Extended Confiscation in Criminal Law provides a comprehensive analysis of the most recent developments in the field. With its main focus on the EU, this multi-faceted study enhances the reader’s understanding of the strategy of confiscating assets, giving detailed answers to the questions of how the confiscation regimes could be improved and which changes are proportionate to the objectives pursued.
The book begins by examining extended confiscation from the national perspective, presenting the substantive criteria for this power of confiscation. It focuses on three main jurisdictions – England and Wales, Germany and Sweden – and explores how domestic legislation is drafted and applied in their differing models. Analysing Directive 2014/42/EU on the Freezing and Confiscation of Instrumentalities and Proceeds of Crime in the European Union, it seeks to answer the questions of whether harmonisation truly increases efficiency or if other reforms may be more effectively. Furthermore, this book considers whether increased powers of extended confiscation strike the right balance between the interest of law enforcement and the protection of fundamental human rights.
The notion of extended confiscation is then set in its broader context, looking from an international perspective. A holistic analysis of the regime for handling transnational confiscation cases is given, asking if it is possible to trace and search for assets abroad, or execute final orders in other states.
This book is of great interest for academics as well as national and international legislators. It may also be used as a handbook for practitioners handling cross-border confiscation cases.
Dr Malin Thunberg Schunke is an Associate Professor in Criminal Law at the University of Uppsala. She holds an LLD in Criminal Law (Uppsala University) and an LLM in Criminology and Criminal Justice (King’s College, London). Her research interests lie in national and international criminal law, particularly EU judicial cooperation in criminal matters and human rights. She has been an Apprentice Judge at Stockholm City Court and has been working for several years as an Assistant Prosecutor at the Prosecuting Office Stockholm.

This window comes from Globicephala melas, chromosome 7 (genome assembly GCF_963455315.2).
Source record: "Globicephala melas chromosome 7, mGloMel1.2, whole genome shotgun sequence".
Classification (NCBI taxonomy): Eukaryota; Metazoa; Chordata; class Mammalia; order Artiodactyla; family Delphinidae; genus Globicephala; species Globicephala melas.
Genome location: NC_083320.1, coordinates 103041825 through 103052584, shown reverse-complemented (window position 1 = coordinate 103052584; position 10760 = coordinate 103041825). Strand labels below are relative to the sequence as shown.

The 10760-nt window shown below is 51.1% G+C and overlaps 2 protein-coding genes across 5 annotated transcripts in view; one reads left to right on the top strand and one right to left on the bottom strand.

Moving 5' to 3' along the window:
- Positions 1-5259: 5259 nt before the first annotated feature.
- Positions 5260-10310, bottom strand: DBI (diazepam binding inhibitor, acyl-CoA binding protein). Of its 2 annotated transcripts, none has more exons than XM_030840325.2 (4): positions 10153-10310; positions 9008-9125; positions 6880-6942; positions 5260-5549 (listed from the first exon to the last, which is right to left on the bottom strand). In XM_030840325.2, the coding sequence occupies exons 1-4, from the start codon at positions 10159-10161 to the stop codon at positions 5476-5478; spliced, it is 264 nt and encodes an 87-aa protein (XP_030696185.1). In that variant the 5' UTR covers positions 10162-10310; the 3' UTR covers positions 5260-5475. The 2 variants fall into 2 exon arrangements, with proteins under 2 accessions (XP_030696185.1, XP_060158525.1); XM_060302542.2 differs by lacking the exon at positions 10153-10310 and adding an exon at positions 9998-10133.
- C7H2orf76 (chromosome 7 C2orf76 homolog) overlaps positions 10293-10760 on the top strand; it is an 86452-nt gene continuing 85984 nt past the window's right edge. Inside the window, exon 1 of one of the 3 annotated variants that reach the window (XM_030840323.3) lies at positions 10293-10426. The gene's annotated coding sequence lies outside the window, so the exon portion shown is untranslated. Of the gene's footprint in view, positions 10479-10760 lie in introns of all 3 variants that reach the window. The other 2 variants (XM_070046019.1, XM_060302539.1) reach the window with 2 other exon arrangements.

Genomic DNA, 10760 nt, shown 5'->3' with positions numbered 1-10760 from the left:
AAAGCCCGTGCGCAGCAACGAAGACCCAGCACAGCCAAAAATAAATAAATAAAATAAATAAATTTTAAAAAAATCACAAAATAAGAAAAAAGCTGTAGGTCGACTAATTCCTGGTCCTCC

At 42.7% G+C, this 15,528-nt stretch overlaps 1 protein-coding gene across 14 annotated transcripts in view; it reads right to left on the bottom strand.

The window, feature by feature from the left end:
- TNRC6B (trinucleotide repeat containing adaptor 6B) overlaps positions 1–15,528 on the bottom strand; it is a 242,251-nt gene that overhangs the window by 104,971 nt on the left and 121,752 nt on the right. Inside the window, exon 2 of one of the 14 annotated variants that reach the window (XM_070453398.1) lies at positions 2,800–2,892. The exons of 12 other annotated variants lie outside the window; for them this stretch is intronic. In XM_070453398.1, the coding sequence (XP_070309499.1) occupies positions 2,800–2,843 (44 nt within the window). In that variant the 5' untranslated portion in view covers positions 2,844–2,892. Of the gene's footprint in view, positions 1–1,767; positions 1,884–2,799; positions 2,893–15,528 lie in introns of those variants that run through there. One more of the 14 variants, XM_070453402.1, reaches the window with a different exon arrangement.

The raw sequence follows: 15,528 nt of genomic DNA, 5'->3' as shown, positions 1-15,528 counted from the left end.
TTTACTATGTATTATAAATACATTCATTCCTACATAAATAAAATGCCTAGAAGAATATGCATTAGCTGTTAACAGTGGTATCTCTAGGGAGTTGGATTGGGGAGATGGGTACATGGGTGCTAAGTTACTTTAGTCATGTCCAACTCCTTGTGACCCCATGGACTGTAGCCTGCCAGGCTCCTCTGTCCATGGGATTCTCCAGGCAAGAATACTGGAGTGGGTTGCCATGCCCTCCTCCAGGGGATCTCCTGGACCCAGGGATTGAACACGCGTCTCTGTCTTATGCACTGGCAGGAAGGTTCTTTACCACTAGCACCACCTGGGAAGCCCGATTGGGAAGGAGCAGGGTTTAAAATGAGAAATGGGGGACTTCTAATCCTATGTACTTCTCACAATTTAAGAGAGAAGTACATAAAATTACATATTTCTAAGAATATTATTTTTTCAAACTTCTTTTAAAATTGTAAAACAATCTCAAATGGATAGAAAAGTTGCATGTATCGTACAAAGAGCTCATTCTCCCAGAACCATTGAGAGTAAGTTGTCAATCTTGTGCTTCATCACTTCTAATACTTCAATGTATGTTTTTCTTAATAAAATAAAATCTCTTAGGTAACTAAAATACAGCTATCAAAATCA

Bibliography (p. 329)
Index (p. 351)
The time that criminal law was pre-eminently a national matter is gone. Criminal law and criminal procedure is no longer solely a product of decisions made by national legislative bodies, applied by national police, prosecutors and judges. A new criminal law is developing which goes beyond separate nations: supranational criminal law.
One example of this development is the relatively young body of law concerning war crimes, crimes against humanity and genocide. Particularly essential to this development has been the establishment of the ICTY, the ICTR and the ICC, and of many internationalised tribunals all over the world. A second example of the development towards the supranationalisation of criminal law can be seen on a more regional level. In Europe for instance, the area of criminal law has become a prioritised field of co-operation in the third pillar of the European Union. These supranational criminal systems are criminal systems sui generis.
That at least is the presupposition of this series on supranational criminal law. The Supranational Criminal Law: Capita Selecta series contributes to this discussion from a theoretical, dogmatic point of view, working towards new, consistent and fair penal systems, crossing the borders of the old law families and traditions.
The series is edited by Dr. Roelof H. Haveman (editor-in-chief - Rule of Law Advisor, embassy of the Netherlands in Mali), Dr. Paul J.A. De Hert (Free University of Brussels, Belgium and University of Tilburg, the Netherlands) and Dr. Alette Smeulers (University of Groningen, the Netherlands).
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